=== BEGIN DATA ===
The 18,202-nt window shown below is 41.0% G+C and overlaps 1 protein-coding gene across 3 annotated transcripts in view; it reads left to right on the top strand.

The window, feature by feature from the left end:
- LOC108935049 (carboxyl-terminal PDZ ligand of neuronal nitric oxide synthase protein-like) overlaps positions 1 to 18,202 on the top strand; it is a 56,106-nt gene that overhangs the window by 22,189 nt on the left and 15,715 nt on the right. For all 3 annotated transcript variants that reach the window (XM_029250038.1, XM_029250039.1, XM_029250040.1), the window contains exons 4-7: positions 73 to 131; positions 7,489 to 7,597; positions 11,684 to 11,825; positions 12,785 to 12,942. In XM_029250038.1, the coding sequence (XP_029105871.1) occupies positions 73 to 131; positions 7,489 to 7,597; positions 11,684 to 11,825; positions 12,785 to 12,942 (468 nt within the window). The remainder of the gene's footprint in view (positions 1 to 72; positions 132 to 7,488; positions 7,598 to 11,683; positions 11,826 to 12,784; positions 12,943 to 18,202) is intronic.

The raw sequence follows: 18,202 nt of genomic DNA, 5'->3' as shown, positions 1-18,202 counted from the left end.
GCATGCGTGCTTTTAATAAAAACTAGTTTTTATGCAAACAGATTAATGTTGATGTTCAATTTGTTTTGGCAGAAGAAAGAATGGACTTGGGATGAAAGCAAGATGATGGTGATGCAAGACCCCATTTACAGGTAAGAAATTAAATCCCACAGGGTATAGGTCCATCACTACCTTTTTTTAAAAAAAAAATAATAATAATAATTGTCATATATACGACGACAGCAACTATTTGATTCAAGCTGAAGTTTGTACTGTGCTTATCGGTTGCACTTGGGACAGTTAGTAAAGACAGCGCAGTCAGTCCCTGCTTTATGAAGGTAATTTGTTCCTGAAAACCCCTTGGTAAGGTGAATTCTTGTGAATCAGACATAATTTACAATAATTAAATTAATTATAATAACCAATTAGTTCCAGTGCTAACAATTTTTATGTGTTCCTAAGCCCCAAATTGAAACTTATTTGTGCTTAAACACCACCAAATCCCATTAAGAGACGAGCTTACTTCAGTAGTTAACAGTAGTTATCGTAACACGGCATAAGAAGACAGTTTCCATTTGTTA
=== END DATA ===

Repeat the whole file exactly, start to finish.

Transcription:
The 18,202-nt window shown below is 41.0% G+C and overlaps 1 protein-coding gene across 3 annotated transcripts in view; it reads left to right on the top strand.

The window, feature by feature from the left end:
- LOC108935049 (carboxyl-terminal PDZ ligand of neuronal nitric oxide synthase protein-like) overlaps positions 1 to 18,202 on the top strand; it is a 56,106-nt gene that overhangs the window by 22,189 nt on the left and 15,715 nt on the right. For all 3 annotated transcript variants that reach the window (XM_029250038.1, XM_029250039.1, XM_029250040.1), the window contains exons 4-7: positions 73 to 131; positions 7,489 to 7,597; positions 11,684 to 11,825; positions 12,785 to 12,942. In XM_029250038.1, the coding sequence (XP_029105871.1) occupies positions 73 to 131; positions 7,489 to 7,597; positions 11,684 to 11,825; positions 12,785 to 12,942 (468 nt within the window). The remainder of the gene's footprint in view (positions 1 to 72; positions 132 to 7,488; positions 7,598 to 11,683; positions 11,826 to 12,784; positions 12,943 to 18,202) is intronic.

The raw sequence follows: 18,202 nt of genomic DNA, 5'->3' as shown, positions 1-18,202 counted from the left end.
GCATGCGTGCTTTTAATAAAAACTAGTTTTTATGCAAACAGATTAATGTTGATGTTCAATTTGTTTTGGCAGAAGAAAGAATGGACTTGGGATGAAAGCAAGATGATGGTGATGCAAGACCCCATTTACAGGTAAGAAATTAAATCCCACAGGGTATAGGTCCATCACTACCTTTTTTTAAAAAAAAAATAATAATAATAATTGTCATATATACGACGACAGCAACTATTTGATTCAAGCTGAAGTTTGTACTGTGCTTATCGGTTGCACTTGGGACAGTTAGTAAAGACAGCGCAGTCAGTCCCTGCTTTATGAAGGTAATTTGTTCCTGAAAACCCCTTGGTAAGGTGAATTCTTGTGAATCAGACATAATTTACAATAATTAAATTAATTATAATAACCAATTAGTTCCAGTGCTAACAATTTTTATGTGTTCCTAAGCCCCAAATTGAAACTTATTTGTGCTTAAACACCACCAAATCCCATTAAGAGACGAGCTTACTTCAGTAGTTAACAGTAGTTATCGTAACACGGCATAAGAAGACAGTTTCCATTTGTTA